The challenges ahead for alliances are regulatory rather than geographical as they seek wide antitrust immunity for their transatlantic networks
Barriers have fallen, skies have opened, and limits on investment and ownership have loosened in a decade that has marked an ever more liberal aviation world. But the global alliances formed just 10 years ago as a way around these once formidable barriers have become a permanent fixture, far outlasting what some had thought would be a temporary lifetime.
The alliances now seem to be on the cusp of maturity, collectively accounting for more than half of the world's total airline capacity and carrying about two-thirds of the world's air travellers. They have gone farther, and done so faster, than most observers thought possible back in 1997. Indeed, the alliances have even surprised their architects. Star Alliance chief executive Jaan Albrecht says: "The sceptics who said that Star was just a marketing gig and that it would last only a few years have been proven wrong, and we have grown almost beyond our original hopes."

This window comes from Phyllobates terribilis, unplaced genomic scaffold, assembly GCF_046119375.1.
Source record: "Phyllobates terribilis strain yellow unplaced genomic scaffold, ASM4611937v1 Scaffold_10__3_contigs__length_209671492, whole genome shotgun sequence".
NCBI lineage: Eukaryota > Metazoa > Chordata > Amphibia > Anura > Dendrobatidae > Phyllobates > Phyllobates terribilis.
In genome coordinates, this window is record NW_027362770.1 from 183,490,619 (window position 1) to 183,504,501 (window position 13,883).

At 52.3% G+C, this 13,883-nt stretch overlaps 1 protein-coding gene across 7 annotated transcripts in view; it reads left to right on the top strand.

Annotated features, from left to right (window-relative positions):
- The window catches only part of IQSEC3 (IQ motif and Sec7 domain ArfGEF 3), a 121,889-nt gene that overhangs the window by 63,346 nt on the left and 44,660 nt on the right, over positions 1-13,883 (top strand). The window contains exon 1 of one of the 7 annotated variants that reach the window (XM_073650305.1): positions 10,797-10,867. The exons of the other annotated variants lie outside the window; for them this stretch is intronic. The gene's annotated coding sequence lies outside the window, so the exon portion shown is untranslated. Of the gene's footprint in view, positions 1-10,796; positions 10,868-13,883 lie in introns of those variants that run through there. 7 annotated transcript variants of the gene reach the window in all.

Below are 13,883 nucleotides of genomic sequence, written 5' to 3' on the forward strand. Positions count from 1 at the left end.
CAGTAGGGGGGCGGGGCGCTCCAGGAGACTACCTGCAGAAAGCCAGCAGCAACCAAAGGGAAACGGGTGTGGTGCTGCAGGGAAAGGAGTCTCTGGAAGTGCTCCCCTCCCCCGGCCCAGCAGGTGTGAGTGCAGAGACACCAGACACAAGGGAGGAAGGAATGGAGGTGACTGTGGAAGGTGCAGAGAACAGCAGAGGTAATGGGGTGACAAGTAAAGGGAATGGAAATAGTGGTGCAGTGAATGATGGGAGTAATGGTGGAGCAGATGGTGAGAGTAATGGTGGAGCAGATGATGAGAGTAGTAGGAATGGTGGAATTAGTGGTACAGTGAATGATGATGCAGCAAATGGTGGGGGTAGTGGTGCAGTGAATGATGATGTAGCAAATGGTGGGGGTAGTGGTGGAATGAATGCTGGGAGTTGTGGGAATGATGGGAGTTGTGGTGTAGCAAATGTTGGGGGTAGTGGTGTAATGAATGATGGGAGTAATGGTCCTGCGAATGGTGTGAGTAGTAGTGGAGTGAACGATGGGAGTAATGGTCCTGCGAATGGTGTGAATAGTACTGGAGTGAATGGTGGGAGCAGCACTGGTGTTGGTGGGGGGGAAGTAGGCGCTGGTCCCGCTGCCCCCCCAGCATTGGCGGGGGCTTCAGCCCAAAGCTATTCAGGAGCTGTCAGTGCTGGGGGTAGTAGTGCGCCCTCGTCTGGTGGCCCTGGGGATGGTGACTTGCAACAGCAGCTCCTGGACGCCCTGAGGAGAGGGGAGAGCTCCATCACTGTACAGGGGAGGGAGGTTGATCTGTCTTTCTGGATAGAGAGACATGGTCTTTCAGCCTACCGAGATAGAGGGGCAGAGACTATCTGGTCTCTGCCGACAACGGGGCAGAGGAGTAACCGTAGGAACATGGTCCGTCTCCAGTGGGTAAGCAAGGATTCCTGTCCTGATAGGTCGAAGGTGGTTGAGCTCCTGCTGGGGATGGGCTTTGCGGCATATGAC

The sceptics, Albrecht recalls, saw the alliances as a way to present a traditional old-fashioned codeshare to the flying public and, in particular, to corporate travellers, wrapping up these plain vanilla pairings with marketing slogans, and promising something more than they were.
For the airlines, the alliances were also something of a subterfuge. They were a way to get around, over, under, or through the regulatory and aero-political barriers to creating truly international global networks. The first modern alliance - an early 1990s joint venture between KLM and Northwest Airlines, a venture born more of desperation than of hope - had shown that two carriers with a limited presence in each other's home markets could leverage the power of their hubs from a domestic strength to an intercontinental strength.
Breaking down barriers